Pronunciation: /ˈagrigit /
- 1A whole formed by combining several (typically disparate) elements: the council was an aggregate of three regional assembliesMore example sentences
- In fact, you do not find any ‘self,’ and so you come to know that neither the whole aggregate of form nor any part of it is the self.
- According to Leibniz, the whole world is an aggregate of monads.
- Because each record represented a separate loan, aggregates of multiple loans were matched with individual social security numbers.
- 1.1The total number of points scored by a player or team in a series of sporting contests: the result put the sides even on aggregateMore example sentences
- On their way to the 1991 African Cup Winners Cup triumph over BCC Lions of Nigeria, Power beat Rivatex 4-3 on aggregate in the first round.
- Freuberg won 4-0 to advance 4-2 on aggregate to the third round.
- With five minutes to go the score was 6-4 and the teams were level on aggregate.
- 2A material or structure formed from a loosely compacted mass of fragments or particles.More example sentences
- Soil particles are bound together into aggregates and these influence the precise pore structure of the soil.
- Polysaccharides help form humus, which enables small clay or silt particles to stick together to form larger aggregates.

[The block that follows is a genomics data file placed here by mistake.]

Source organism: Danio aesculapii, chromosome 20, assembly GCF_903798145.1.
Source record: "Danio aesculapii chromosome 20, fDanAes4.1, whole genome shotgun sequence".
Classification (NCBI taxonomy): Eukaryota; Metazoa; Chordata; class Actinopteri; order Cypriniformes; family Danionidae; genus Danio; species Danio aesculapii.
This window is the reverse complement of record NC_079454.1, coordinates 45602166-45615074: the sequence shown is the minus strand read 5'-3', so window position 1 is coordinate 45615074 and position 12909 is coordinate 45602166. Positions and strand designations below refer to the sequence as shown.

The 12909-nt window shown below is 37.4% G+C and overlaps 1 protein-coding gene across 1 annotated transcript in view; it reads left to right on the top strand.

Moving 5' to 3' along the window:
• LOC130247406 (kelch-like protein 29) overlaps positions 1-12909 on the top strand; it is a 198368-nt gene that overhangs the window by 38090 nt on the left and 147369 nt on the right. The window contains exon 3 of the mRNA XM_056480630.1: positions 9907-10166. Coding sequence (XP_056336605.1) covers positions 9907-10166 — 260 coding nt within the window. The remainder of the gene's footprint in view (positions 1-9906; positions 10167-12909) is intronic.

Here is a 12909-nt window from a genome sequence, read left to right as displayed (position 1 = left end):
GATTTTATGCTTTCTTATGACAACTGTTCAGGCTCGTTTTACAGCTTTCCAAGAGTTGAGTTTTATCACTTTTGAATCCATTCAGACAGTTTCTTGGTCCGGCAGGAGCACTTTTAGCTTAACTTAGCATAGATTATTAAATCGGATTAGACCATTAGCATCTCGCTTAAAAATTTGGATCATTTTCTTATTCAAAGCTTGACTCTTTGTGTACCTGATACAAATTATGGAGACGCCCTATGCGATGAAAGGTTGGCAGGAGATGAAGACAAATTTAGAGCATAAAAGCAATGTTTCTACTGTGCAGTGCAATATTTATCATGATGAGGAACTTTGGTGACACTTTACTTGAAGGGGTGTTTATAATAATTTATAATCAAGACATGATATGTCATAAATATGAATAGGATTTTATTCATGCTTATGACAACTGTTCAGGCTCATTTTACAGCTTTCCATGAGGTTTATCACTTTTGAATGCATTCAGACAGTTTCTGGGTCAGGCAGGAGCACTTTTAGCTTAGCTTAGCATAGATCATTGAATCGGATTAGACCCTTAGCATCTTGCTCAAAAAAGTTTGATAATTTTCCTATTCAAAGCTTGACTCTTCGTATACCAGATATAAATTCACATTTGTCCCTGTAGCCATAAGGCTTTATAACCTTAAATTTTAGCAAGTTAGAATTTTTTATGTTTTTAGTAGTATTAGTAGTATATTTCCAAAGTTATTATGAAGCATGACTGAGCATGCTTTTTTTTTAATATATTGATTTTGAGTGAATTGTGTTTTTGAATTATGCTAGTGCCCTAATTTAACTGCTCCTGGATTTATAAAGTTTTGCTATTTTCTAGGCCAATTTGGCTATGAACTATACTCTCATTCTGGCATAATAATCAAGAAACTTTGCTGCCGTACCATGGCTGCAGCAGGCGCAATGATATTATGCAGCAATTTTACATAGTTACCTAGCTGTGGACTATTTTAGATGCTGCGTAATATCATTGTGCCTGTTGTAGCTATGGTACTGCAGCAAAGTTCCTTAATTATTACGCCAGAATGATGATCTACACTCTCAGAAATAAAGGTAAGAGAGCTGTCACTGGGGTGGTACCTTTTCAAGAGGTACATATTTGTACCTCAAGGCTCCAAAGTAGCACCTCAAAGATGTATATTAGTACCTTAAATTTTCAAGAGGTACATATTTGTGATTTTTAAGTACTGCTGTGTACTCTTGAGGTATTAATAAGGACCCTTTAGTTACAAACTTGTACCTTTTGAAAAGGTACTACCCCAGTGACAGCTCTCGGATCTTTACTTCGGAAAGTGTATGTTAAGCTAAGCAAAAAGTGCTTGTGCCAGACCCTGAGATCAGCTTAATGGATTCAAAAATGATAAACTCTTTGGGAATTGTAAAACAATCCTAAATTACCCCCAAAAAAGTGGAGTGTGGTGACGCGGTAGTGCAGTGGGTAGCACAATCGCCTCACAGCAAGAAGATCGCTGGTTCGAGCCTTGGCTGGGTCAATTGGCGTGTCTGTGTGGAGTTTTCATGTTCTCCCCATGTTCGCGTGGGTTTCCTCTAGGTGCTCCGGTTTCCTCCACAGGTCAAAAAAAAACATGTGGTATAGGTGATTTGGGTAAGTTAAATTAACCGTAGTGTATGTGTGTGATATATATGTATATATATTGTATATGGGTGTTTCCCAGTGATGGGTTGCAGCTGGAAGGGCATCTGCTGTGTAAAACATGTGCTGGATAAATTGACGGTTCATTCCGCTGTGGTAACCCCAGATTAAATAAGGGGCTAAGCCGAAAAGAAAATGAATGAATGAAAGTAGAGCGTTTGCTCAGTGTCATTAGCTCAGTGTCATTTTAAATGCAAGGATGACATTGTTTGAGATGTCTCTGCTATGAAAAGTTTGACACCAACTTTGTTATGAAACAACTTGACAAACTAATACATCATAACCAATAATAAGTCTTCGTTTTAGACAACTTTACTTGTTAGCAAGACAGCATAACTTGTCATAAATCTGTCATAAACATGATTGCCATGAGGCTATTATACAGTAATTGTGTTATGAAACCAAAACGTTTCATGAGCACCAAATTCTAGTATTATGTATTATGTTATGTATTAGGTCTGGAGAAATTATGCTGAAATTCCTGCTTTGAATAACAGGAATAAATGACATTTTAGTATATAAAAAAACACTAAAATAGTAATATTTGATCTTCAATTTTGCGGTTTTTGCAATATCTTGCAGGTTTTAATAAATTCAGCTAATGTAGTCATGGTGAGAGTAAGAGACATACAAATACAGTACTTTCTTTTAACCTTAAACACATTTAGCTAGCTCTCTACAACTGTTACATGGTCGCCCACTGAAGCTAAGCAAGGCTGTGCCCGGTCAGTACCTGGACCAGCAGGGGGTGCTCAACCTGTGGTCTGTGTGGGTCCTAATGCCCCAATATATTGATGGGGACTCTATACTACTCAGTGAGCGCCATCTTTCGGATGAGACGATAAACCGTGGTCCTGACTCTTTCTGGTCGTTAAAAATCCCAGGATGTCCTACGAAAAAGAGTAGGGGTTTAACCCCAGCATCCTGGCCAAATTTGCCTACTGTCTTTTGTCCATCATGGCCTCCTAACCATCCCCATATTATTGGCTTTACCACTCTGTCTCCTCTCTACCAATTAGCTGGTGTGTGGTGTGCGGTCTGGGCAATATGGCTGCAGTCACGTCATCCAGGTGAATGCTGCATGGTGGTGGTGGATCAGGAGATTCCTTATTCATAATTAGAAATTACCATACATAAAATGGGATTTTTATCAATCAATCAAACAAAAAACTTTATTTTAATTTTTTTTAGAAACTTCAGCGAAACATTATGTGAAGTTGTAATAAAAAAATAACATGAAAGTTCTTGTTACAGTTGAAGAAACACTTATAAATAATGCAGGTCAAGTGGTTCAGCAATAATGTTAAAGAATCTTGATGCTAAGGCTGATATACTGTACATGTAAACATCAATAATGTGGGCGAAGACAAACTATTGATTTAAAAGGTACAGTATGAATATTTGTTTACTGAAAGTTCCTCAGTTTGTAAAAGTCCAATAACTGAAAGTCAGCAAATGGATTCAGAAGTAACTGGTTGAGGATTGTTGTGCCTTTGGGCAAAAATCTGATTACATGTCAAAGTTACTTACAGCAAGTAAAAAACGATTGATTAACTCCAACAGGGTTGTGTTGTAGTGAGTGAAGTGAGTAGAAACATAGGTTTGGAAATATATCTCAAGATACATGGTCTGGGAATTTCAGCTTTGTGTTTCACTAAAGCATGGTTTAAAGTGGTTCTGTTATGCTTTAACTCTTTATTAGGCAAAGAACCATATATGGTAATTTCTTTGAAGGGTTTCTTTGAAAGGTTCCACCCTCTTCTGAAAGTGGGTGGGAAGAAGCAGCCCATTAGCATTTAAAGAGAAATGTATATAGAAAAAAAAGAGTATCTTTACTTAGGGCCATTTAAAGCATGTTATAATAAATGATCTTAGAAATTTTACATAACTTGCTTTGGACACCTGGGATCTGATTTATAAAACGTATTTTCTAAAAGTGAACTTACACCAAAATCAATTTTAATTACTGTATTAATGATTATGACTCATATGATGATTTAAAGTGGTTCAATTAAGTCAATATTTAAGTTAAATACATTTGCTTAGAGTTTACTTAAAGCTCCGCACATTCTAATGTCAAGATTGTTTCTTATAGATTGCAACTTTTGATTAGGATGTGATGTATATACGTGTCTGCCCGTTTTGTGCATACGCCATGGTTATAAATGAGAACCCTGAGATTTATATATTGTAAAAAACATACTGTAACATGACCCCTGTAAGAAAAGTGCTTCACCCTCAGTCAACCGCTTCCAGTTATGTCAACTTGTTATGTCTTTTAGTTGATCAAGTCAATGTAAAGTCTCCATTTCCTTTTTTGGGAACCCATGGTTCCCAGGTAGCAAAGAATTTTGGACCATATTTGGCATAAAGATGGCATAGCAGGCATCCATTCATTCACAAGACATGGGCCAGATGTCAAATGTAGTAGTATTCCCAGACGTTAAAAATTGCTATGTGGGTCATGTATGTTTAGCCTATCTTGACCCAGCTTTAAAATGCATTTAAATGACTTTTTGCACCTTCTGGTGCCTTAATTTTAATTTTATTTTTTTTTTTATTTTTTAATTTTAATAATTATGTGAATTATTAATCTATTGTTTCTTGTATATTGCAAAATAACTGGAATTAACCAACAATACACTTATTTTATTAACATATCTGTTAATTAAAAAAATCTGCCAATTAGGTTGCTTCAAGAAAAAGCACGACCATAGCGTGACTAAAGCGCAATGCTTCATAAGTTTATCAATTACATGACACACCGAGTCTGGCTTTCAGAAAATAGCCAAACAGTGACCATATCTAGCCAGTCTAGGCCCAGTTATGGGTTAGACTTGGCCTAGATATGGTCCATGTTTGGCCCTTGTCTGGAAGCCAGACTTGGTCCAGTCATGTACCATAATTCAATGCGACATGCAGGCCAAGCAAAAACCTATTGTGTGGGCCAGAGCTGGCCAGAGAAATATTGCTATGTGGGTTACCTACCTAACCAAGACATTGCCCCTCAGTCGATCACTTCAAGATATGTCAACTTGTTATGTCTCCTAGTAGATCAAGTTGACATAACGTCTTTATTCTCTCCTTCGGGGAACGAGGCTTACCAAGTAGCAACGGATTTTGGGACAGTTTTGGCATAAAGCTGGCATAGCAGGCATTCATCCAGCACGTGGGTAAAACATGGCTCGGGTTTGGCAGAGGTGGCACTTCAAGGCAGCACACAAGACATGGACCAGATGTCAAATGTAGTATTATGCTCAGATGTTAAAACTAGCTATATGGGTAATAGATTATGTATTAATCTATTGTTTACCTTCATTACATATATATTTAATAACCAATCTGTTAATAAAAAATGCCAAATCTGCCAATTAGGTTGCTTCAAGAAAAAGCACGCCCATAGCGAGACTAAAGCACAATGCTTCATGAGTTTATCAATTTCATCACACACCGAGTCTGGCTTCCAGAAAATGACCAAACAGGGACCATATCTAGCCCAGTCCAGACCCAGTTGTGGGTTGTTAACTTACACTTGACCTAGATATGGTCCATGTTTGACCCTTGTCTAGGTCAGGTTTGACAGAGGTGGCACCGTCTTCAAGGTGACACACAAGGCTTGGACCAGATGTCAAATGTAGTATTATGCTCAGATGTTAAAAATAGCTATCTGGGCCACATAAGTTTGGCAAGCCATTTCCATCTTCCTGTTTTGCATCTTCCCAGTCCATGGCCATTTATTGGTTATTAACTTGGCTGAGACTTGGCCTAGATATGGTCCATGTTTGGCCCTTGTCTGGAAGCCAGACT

- Marcasite, when viewed in hand specimen, tends to form crudely banded masses or massive aggregates.
- 2.1Pieces of broken or crushed stone or gravel used to make concrete, or more generally in building and construction work.More example sentences
- But recovered concrete can be crushed and used as road gravel or aggregate.
- Brits also appear to have an long term fascination with types of paving surfaces, so you could find yourself tripping on stone, brick, aggregate, concrete, rock or blocks.
- The original structural system, including the roof, was entirely cast-in-place reinforced concrete using normal-weight aggregate.
adjective[attributive] Back to top
- 1Formed or calculated by the combination of many separate units or items; total: the aggregate amount of grants madeMore example sentences
- Nevertheless, the results suggest that it would be of biotechnological interest to separate the aggregate subclasses and use the lower complexity aggregates in refolding protocols.
- He asked them to determine whether there were any separate or aggregate health issues that would mean General Pinochet was unfit to stand trial in Spain.
- This aggregate amount represents an increase of 25 per cent in Commonwealth Government funding to those three categories of schools.
- 1.1 Botany (Of a group of species) comprising several very similar species formerly regarded as a single species.More example sentences
- Rifai (1969) adopted the concept of aggregate species, and distinguished nine species aggregates, and admitted that some of them (particularly T. hamatum) likely contain two or more morphologically indistinguishable species.
- If treated as a variety of the aggregate species D. intermedia, the New Zealand plant must bear the varietal name of norfolkensis, whether it occurs elsewhere or not.
- Some chromosomal variation is evident in the New Zealand members of the K. ericoides complex, which helps to support the recognition of additional taxa within this aggregate species.